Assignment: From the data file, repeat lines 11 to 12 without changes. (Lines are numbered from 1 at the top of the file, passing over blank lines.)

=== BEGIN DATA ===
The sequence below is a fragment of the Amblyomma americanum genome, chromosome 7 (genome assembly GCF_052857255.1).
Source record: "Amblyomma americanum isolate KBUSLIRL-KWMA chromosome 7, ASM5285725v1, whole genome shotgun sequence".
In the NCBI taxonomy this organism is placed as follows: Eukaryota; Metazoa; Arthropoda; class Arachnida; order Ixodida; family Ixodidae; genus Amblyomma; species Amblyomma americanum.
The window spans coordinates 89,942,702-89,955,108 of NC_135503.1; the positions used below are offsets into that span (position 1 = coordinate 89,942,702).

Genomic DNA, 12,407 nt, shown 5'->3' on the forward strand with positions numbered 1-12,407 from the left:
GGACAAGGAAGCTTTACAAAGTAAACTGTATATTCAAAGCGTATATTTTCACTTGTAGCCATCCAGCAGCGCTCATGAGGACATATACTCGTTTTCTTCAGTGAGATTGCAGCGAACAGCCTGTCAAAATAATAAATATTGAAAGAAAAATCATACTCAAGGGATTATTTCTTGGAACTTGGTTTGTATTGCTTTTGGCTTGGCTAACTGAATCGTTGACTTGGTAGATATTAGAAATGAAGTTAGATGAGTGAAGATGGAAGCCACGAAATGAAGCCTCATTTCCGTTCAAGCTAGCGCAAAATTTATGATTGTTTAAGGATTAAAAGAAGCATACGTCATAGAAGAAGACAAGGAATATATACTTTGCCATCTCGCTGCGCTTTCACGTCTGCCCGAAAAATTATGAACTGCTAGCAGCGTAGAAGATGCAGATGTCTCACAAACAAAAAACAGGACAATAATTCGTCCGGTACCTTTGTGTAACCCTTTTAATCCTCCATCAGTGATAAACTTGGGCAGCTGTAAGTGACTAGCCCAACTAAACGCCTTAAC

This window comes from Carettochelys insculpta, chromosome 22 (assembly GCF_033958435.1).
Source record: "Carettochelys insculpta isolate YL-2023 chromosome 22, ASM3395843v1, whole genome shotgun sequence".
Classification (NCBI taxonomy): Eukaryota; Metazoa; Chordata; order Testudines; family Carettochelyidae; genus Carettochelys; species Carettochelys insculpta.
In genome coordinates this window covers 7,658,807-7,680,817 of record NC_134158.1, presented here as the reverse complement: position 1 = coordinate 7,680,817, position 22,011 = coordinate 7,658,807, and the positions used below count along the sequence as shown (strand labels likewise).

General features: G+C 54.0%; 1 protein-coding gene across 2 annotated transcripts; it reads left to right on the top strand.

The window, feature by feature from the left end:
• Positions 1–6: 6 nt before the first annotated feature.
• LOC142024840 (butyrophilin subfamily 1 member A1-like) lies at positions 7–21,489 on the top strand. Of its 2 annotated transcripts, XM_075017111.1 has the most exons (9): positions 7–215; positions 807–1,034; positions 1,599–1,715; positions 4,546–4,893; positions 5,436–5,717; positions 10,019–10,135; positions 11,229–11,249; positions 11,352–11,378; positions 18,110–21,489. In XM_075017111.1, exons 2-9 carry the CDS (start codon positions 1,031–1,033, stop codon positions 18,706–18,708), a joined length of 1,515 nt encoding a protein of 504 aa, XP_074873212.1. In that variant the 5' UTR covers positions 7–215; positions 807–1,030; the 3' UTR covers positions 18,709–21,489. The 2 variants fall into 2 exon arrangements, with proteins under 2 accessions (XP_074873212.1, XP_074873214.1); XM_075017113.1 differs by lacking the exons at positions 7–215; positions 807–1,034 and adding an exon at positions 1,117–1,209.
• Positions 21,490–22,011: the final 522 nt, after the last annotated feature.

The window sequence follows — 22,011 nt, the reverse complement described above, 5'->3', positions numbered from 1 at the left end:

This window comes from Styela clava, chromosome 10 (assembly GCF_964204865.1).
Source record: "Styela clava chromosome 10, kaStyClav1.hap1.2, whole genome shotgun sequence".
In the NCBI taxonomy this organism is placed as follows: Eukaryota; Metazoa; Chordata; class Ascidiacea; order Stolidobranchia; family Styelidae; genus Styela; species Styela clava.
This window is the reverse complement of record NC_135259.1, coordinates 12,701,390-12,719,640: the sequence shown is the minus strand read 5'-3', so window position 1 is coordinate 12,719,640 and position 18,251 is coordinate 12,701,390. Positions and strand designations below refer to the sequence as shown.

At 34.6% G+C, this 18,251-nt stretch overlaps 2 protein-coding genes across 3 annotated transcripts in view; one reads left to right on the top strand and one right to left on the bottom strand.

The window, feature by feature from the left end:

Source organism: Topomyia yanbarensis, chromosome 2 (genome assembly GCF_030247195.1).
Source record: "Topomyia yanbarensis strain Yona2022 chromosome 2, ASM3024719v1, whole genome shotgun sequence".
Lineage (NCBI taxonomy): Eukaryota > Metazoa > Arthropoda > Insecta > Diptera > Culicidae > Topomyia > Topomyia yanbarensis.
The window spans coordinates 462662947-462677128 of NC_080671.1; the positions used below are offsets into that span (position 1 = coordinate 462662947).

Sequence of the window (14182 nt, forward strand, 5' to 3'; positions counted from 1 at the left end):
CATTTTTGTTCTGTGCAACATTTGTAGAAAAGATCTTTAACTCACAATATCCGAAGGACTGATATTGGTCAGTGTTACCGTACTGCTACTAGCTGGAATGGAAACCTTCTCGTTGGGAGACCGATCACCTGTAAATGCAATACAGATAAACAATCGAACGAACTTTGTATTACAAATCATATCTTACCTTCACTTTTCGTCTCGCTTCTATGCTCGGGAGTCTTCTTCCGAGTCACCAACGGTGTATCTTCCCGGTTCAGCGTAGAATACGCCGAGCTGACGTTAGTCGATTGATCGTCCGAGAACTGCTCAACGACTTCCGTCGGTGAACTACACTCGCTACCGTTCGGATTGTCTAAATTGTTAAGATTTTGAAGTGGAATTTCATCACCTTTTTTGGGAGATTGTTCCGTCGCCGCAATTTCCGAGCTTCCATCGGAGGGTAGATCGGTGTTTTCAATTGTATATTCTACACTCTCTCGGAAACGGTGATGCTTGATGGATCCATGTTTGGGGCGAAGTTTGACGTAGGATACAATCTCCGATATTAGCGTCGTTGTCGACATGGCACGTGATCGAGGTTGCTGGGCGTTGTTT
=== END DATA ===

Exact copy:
General features: G+C 54.0%; 1 protein-coding gene across 2 annotated transcripts; it reads left to right on the top strand.

The window, feature by feature from the left end: